NAME

sub - define a subprogram

SYNOPSIS

sub Name[(Arg[, Arg]. . .)] static



[exit sub]



end sub

DESCRIPTION

The sub statement begins the definition of a subprogram.  The definition ends with the end sub statement.  Name is the name of the subprogram used to identify the subprogram when it is called.  The subprogram may be called from another module.  In fact, the subprogram may be called from a language other than BASIC. 

Arg is a variable name or an array name followed by a single parentheses enclosed constant which represents the number of dimensions in the array.  An Arg in the definition of a subprogram is known as a formal parameter to the subprogram which will be replaced with an actual parameter when the call to the subprogram occurs.  The formal parameters are associated with the actual parameters positionally, i.e., the first formal parameter is associated with the first actual parameter, the second formal parameter with the second actual parameter, etc. Passing an argument to the subprogram is performed by reference, i.e., by an address where the actual value is stored.  If the argument passed is a simple variable, array element or an entire array, the address of the variable or array is passed.  This allows the subprogram to modify the variable or array. 

When the subprogram is referenced by a call statement, the arguments are evaluated (if necessary) and passed to the subprogram.  Within the subprogram, execution begins with the first statement after the sub statement and continues until the appearance of an exit sub or the end sub statement.  Control is finally transferred to the statement following the call statement. 

In general, the statements that may appear in a subprogram are the same as those allowed in the body of the program with the following notable exceptions.  The on error goto statement, if used, must reference a line number or label outside any subprogram or user defined function.  All other statements must not reference a line number or label outside the subprogram. 

Note that defining formal parameters actually redefines the meaning of those variables and array names within the subprogram.  By default, any variable that appears within a subprogram is different from a variable with the same name and type outside that subprogram.  That is, the scope of a variable within a subprogram, formal parameter or not, is limited to the subprogram.  If a variable that is not a formal parameter first appears in a shared statement, this default is overridden and the variable is the same as if it appeared outside the subprogram (see shared).  A variable might be declared "shared" before the subprogram definition begins using the word shared in other statements (see common, dim and redim). 

Any variable (formal parameter or not) may be declared or redeclared "static" explicitly with the static statement (see static).  So declared, the variable has scope limited to the subprogram.  Although it is the default, a variable used in a subprogram ought to be explicitly declared static because previous statements might have declared the variable shared (see above).  Declaring a variable static is a wise means of ensuring that the name one chooses for a variable used only inside a subprogram will not have mysterious side-effects on the rest of the subprogram.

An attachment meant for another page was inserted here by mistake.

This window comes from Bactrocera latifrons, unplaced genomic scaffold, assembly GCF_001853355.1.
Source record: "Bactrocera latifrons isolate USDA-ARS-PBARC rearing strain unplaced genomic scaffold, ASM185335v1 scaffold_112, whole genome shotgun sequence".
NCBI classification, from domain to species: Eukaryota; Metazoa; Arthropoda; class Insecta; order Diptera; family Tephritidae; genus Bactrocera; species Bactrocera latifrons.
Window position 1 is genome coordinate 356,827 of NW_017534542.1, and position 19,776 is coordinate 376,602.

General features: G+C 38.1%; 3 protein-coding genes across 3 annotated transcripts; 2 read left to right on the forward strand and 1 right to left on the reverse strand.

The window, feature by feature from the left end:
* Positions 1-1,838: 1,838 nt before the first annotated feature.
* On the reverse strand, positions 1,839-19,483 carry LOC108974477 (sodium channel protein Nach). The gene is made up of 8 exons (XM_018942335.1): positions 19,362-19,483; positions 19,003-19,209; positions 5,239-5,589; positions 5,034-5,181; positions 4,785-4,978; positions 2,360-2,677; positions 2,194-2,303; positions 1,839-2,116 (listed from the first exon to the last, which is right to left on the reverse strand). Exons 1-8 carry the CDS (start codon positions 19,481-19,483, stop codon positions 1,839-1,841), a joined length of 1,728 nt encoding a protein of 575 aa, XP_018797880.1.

A subprogram definition may not appear within a subprogram or user defined function definition.  A subprogram may not be recursive, i.e., a subprogram definition may not contain a reference to the same subprogram.  Loop, conditional and subprogram and user defined function definition statements may not violate the boundaries of a subprogram definition, i.e. a multiline construct may not begin outside a definition and end inside or vice versa

A subprogram is available between modules and may not be defined more than once in the same program.  Subprogram parameter types are not compared between the definition and any of its references.  The opportunity for type mismatches and references to nonexistent arguments is present.  Within a subprogram, it is not possible to determine whether an array passed as an argument is static or dynamic; therefore, it is not possible to dimension or erase such an array (see dim). 

EXAMPLE

The following program:
	sub linreg(r2, a0, a1, x(1), y(1), n) static
		static x, y, xx, yy, xy, i

		if n = 0 then exit sub
		for i = 1 to n
			x = x + x(i)
			y = y + y(i)
			xy = xy + x(i) * y(i)
			xx = xx + x(i) * x(i)
			yy = yy + y(i) * y(i)
		next i
		xy = xy - x * y / n
		xx = xx - x * x / n
		yy = yy - y * y / n
		if xx = 0 or yy = 0 then exit sub
		a1 = xy / xx
		a0 = y / n - a1 * x / n
		r2 = (xy * xy) / (xx * yy)
	end sub

	data 0, 32, 100, 212, 37, 98.6
	for i = 1 to 3
		read cent(i), fahr(i)
	next i
	call linreg(r2, a0, a1, cent(), fahr(), 3.0)
	print "fahr =" a1 "* cent +" a0 ", r2 =" r2
defines a general purpose subprogram "linreg" which computes the linear regression for "n" pairs of data points.  The data are passed in two arrays, "x" and "y".  Three values are returned: the two parameters in the best linear equation relating the data and the square of the coefficient of correlation which indicates the quality of the relationship. 

This program uses three pairs of temperatures from the centigrade and Fahrenheit scales.  The data are passed to the subprogram which computes the relationship between the pairs in terms of a linear equation.  Because these pairs were selected deliberately, the coefficient of correlation is one indicating a perfect relationship.  Data in the real world will yield a value some degree less than one.  When executed, this program produces the following results:

	fahr = 1.8 * cent + 32 , r2 = 1 

SEE ALSO

call, common, dim, redim, shared, static, usr

USAGE NOTES

A subprogram may also return a value, see usr for details. 

from The Basmark QuickBASIC Programmerís Manual by Lawrence Leinweber